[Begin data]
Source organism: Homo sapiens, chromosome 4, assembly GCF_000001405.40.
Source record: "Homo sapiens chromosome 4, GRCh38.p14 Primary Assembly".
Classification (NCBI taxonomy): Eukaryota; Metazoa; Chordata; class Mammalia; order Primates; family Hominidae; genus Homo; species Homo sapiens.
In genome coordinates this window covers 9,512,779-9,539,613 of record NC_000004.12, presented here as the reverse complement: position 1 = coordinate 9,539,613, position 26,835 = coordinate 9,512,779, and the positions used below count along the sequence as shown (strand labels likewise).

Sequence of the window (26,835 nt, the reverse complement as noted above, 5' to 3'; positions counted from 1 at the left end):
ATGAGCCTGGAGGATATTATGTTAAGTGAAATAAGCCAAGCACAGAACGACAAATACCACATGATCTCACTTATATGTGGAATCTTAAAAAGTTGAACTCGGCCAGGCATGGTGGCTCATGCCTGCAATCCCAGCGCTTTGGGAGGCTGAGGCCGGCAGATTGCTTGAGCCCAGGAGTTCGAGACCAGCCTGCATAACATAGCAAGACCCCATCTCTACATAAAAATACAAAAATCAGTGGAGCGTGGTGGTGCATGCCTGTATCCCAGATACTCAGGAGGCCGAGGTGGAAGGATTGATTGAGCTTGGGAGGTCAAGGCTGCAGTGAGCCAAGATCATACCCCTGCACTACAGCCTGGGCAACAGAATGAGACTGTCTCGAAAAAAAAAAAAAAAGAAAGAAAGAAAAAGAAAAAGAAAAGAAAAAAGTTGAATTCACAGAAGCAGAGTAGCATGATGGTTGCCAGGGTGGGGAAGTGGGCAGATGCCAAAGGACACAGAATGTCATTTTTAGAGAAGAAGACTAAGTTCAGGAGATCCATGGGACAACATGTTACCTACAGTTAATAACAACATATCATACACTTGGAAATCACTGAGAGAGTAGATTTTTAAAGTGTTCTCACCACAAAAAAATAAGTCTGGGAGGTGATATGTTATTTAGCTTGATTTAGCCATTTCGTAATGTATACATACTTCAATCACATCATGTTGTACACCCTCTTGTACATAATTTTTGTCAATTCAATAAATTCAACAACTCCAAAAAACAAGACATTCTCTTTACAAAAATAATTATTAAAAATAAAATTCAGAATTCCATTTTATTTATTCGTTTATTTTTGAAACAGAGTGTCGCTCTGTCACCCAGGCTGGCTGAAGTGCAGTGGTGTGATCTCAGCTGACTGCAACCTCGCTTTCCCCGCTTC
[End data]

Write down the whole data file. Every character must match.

Source organism: Homo sapiens, chromosome 4, assembly GCF_000001405.40.
Source record: "Homo sapiens chromosome 4, GRCh38.p14 Primary Assembly".
Classification (NCBI taxonomy): Eukaryota; Metazoa; Chordata; class Mammalia; order Primates; family Hominidae; genus Homo; species Homo sapiens.
In genome coordinates this window covers 9,512,779-9,539,613 of record NC_000004.12, presented here as the reverse complement: position 1 = coordinate 9,539,613, position 26,835 = coordinate 9,512,779, and the positions used below count along the sequence as shown (strand labels likewise).

Sequence of the window (26,835 nt, the reverse complement as noted above, 5' to 3'; positions counted from 1 at the left end):
ATGAGCCTGGAGGATATTATGTTAAGTGAAATAAGCCAAGCACAGAACGACAAATACCACATGATCTCACTTATATGTGGAATCTTAAAAAGTTGAACTCGGCCAGGCATGGTGGCTCATGCCTGCAATCCCAGCGCTTTGGGAGGCTGAGGCCGGCAGATTGCTTGAGCCCAGGAGTTCGAGACCAGCCTGCATAACATAGCAAGACCCCATCTCTACATAAAAATACAAAAATCAGTGGAGCGTGGTGGTGCATGCCTGTATCCCAGATACTCAGGAGGCCGAGGTGGAAGGATTGATTGAGCTTGGGAGGTCAAGGCTGCAGTGAGCCAAGATCATACCCCTGCACTACAGCCTGGGCAACAGAATGAGACTGTCTCGAAAAAAAAAAAAAAAGAAAGAAAGAAAAAGAAAAAGAAAAGAAAAAAGTTGAATTCACAGAAGCAGAGTAGCATGATGGTTGCCAGGGTGGGGAAGTGGGCAGATGCCAAAGGACACAGAATGTCATTTTTAGAGAAGAAGACTAAGTTCAGGAGATCCATGGGACAACATGTTACCTACAGTTAATAACAACATATCATACACTTGGAAATCACTGAGAGAGTAGATTTTTAAAGTGTTCTCACCACAAAAAAATAAGTCTGGGAGGTGATATGTTATTTAGCTTGATTTAGCCATTTCGTAATGTATACATACTTCAATCACATCATGTTGTACACCCTCTTGTACATAATTTTTGTCAATTCAATAAATTCAACAACTCCAAAAAACAAGACATTCTCTTTACAAAAATAATTATTAAAAATAAAATTCAGAATTCCATTTTATTTATTCGTTTATTTTTGAAACAGAGTGTCGCTCTGTCACCCAGGCTGGCTGAAGTGCAGTGGTGTGATCTCAGCTGACTGCAACCTCGCTTTCCCCGCTTC